How birds use their eyes: Opposite left-right specialization for the lateral and frontal visual hemifield in the domestic chick Open Archive Abstract Recent evidence has demonstrated that, in animals with laterally placed eyes, functional cerebral asymmetry is revealed by preferential use of either the left or right eye in a range of behaviors (birds: 1, 2 and 3; fish: 4 and 5; reptiles: 6 and 7). These findings pose a theoretical problem. It seems that there would be disadvantages in having a substantial degree of asymmetry in the use of the two eyes; a deficit on one side would leave the organism vulnerable to attack on that side or unable to exploit resources appearing on one side. Science overturns view of humans as naturally 'nasty' Biological research increasingly debunks the view of humanity as competitive, aggressive and brutish, a leading specialist in primate behavior told a major science conference Monday. "Humans have a lot of pro-social tendencies," Frans de Waal, a biologist at Emory University in Atlanta, told the annual meeting of the American Association for the Advancement of Science. New research on higher animals from primates and elephants to mice shows there is a biological basis for behavior such as cooperation, said de Waal, author of "The Age of Empathy: Nature's Lessons for a Kinder Society." Until just 12 years ago, the common view among scientists was that humans were "nasty" at the core but had developed a veneer of morality -- albeit a thin one, de Waal told scientists and journalists from some 50 countries. But human children -- and most higher animals -- are "moral" in a scientific sense, because they need to cooperate with each other to reproduce and pass on their genes, he said.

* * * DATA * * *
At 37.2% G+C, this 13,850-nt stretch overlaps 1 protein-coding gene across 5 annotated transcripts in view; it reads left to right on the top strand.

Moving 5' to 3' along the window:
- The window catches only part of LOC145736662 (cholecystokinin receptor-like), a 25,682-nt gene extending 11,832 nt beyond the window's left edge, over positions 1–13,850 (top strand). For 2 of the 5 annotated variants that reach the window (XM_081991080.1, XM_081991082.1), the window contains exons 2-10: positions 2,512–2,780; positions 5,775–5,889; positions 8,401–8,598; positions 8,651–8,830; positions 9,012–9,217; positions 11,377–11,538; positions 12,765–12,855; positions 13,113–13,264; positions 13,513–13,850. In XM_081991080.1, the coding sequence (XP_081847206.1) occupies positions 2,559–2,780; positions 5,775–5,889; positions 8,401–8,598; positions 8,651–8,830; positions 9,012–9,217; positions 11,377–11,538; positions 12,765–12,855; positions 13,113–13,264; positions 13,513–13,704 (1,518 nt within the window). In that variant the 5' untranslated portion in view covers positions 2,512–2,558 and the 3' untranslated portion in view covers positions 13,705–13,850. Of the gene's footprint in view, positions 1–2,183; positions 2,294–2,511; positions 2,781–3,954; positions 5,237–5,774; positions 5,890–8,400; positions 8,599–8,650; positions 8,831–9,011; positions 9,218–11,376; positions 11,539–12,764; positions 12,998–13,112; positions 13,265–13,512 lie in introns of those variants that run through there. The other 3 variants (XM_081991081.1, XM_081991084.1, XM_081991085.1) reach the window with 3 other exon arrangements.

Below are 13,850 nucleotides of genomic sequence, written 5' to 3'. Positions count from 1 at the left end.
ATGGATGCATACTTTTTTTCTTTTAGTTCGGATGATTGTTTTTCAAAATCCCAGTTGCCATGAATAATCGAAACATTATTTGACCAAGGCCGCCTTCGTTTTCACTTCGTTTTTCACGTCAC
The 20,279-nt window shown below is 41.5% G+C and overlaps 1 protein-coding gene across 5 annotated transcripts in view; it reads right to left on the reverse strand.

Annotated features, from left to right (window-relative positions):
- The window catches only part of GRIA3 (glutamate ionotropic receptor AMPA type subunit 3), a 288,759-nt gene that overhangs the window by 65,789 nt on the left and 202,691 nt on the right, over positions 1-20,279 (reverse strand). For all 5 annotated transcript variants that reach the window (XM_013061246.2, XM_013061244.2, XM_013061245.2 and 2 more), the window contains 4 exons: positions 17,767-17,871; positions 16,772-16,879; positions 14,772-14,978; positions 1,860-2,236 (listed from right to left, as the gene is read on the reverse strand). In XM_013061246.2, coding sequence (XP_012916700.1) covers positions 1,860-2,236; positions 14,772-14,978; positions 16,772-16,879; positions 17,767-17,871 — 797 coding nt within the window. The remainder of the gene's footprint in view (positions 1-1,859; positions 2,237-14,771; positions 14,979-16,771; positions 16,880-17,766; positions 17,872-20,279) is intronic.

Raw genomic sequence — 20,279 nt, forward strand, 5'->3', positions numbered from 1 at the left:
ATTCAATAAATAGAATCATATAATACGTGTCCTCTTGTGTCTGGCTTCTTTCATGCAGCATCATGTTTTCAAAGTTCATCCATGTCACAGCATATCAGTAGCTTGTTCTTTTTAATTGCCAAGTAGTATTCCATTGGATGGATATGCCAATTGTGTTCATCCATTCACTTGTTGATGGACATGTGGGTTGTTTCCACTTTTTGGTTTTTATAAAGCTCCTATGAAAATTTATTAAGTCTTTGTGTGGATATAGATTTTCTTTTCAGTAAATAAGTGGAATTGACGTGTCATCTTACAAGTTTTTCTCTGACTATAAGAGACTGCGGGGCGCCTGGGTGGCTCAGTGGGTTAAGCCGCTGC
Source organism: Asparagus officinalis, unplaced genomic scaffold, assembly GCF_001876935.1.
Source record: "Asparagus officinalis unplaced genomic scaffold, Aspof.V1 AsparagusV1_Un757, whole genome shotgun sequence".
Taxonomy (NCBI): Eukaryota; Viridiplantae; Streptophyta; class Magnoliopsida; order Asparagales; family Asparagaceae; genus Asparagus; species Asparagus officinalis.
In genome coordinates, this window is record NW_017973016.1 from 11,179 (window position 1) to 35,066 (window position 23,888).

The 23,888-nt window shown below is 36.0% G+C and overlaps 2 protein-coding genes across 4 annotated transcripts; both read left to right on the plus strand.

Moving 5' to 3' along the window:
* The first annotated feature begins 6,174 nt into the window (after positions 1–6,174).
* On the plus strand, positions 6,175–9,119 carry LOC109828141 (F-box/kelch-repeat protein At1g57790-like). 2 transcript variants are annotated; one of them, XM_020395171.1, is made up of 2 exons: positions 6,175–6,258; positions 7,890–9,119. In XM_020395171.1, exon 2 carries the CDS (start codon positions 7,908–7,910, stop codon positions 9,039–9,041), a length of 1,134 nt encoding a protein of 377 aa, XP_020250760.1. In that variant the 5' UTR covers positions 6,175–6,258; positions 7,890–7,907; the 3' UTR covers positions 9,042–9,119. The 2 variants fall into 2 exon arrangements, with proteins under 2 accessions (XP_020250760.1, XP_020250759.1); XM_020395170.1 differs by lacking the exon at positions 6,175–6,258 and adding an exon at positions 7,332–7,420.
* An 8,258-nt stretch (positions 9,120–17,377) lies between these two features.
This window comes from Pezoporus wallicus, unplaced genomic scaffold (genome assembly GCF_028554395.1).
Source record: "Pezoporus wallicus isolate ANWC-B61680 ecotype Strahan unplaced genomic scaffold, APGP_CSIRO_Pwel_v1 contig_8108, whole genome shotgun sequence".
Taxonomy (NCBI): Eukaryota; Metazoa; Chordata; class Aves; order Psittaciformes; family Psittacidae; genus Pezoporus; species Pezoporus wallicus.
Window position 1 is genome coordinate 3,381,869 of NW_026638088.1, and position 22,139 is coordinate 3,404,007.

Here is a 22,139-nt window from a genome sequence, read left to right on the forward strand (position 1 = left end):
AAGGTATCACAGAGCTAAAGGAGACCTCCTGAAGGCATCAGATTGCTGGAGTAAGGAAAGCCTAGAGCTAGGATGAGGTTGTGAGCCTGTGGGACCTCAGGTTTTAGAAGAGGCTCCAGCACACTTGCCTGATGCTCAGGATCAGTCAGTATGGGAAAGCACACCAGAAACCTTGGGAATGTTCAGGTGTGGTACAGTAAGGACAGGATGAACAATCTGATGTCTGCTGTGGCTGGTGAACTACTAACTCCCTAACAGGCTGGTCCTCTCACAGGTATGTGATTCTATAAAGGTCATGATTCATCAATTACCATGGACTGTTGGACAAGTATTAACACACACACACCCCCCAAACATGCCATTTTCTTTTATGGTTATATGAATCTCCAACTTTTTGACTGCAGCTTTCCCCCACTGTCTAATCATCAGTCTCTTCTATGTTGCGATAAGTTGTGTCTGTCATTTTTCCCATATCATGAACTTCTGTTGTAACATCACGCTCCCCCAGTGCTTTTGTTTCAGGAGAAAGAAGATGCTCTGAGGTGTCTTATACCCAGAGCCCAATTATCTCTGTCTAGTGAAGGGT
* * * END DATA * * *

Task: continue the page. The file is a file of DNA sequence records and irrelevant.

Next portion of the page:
It "Rewires Your Brain?" Think Again. It seems so archaic: I type with my fingers and I use my hands to drive. Isn't there a better interface than the body? I want devices that can read my mind. Psychology of Color [Infographic] Perhaps no choice is as vital to marketing as color. Whether you are selecting the color for a product or for your email marketing campaign, color has tremendous impact on all of us. Subconsciously, we associate different colors with different things. BLOCK DIAGRAM OF THE VISUAL CORTEX IN HUMANS Last Update: July 2009 Rhodonine™ and Activa™: See Citation Page The following figure is presented here at reduced scale (resolution) to accommodate a browser. Block Diagram of the Cortical System in humans, with emphasis on vision. [from Section 15.2] A larger scale version appears in Chapter 15 and is available for download in the Download Files area reached from the Site navigation bar. This figure illustrates how sensory information is fed to the higher perceptual areas of the cortex for evaluation via a series of feature extraction engines.

1. Dangers of Crying It Out Letting babies "cry it out" is an idea that has been around since at least the 1880s when the field of medicine was in a hullaballoo about germs and transmitting infection and so took to the notion that babies should rarely be touched (see Blum, 2002 , for a great review of this time period and attitudes towards childrearing). In the 20 th century, behaviorist John Watson (1928), interested in making psychology a hard science, took up the crusade against affection as president of the American Psychological Association. He applied the mechanistic paradigm of behaviorism to child rearing, warning about the dangers of too much mother love. The 20 th century was the time when "men of science" were assumed to know better than mothers, grandmothers and families about how to raise a child.